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We walk the walk, but can we talk the talk (with deference to John Lee Hooker): walkabouts to understand the lived environment of community Nick Emmel.

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Presentation on theme: "We walk the walk, but can we talk the talk (with deference to John Lee Hooker): walkabouts to understand the lived environment of community Nick Emmel."— Presentation transcript:

1 We walk the walk, but can we talk the talk (with deference to John Lee Hooker): walkabouts to understand the lived environment of community Nick Emmel and Andrew Clark Real Life Methods Part of the ESRC National Centre for Research Methods

2 walkabouts Something we just do as part of our investigation of network, neighbourhood, and community and a method that: helps us to understand a place better acts as a catalyst in our research is used in conjunction with other methods helps us gain deeper sociological insight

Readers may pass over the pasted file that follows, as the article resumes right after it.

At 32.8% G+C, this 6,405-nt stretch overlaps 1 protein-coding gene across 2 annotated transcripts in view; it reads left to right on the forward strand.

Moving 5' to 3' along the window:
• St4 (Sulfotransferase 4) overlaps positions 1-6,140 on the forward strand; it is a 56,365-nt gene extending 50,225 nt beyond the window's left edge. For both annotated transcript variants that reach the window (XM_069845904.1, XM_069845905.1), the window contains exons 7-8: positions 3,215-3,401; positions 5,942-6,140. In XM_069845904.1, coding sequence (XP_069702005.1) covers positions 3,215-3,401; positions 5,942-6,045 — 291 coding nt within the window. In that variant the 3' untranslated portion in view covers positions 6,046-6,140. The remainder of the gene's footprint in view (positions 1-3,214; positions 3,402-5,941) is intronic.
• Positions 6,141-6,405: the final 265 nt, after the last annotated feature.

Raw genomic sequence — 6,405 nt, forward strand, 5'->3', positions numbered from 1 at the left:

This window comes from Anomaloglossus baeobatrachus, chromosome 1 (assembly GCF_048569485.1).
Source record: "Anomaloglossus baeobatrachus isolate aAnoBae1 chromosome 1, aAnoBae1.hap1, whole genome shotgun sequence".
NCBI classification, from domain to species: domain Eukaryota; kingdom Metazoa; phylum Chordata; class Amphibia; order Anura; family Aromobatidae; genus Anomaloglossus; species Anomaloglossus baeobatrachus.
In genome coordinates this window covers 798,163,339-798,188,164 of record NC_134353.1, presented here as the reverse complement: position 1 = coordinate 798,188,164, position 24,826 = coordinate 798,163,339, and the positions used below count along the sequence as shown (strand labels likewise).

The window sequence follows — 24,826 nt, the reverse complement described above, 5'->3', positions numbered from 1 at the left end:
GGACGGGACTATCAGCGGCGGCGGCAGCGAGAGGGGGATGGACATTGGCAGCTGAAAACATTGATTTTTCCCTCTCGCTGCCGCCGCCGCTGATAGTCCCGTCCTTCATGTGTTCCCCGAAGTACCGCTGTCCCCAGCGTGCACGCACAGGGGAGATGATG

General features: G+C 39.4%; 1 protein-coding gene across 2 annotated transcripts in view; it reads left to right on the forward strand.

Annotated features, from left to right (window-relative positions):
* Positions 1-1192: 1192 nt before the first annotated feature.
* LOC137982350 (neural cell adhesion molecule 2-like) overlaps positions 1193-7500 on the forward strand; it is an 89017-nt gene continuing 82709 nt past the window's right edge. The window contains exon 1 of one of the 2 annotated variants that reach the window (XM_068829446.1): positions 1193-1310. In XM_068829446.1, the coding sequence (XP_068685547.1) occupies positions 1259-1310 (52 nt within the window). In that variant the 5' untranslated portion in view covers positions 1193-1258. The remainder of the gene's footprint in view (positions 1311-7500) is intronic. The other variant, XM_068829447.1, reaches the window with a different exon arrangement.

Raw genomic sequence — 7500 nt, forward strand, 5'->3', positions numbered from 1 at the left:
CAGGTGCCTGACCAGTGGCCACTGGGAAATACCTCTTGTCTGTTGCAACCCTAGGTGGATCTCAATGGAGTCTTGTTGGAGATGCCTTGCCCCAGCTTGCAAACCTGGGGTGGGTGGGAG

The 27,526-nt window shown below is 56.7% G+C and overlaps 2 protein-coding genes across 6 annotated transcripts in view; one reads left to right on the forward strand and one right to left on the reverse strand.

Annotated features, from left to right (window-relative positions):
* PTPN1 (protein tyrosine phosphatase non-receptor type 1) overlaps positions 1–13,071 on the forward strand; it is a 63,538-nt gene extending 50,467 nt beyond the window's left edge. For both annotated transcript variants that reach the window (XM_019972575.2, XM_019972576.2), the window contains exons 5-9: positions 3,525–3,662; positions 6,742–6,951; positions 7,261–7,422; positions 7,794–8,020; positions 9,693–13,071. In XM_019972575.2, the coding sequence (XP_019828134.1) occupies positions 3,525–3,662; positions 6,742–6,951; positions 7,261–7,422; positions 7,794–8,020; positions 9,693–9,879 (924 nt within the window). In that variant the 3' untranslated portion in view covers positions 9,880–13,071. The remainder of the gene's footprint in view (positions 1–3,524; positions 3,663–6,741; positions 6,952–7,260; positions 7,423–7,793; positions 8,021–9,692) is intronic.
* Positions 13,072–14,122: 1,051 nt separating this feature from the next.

3 walking the field site: something we just do

4 complex places…

5 but just doing is not enough What are we doing? Why are we doing the walkabouts? How are we doing these walkabouts? What are we learning, not learning, …? A critical reflection on our methodology.

6 another complex place: the field and the route (Base image copyright Google earth 2006)

7 ...one aspect of complexity is history

8 …supplementing questions I want to ask

9 starting to know things about the place

10 the multi-sensory experience There are places that are quiet. There are places full of hustle and bustle There are evocative smells There are places that are easy to walk through, and others where you have to look where you tread There are places that feel safe and others that feel unsafe

11 case study: the playground

12 walkabouts as one method in the research Field diaries Walking interviews walkabouts Diary interviews Quantitative data collection Participatory social maps Research Questions Historical data collection Key informant tours Key informant interviews

13 conclusions More than something we just do A way of engaging with place A multi-sensory method Additive rather than discrete modes of data Contribute to a deeper sociological understanding of place

14 and so to John Lee Hooker


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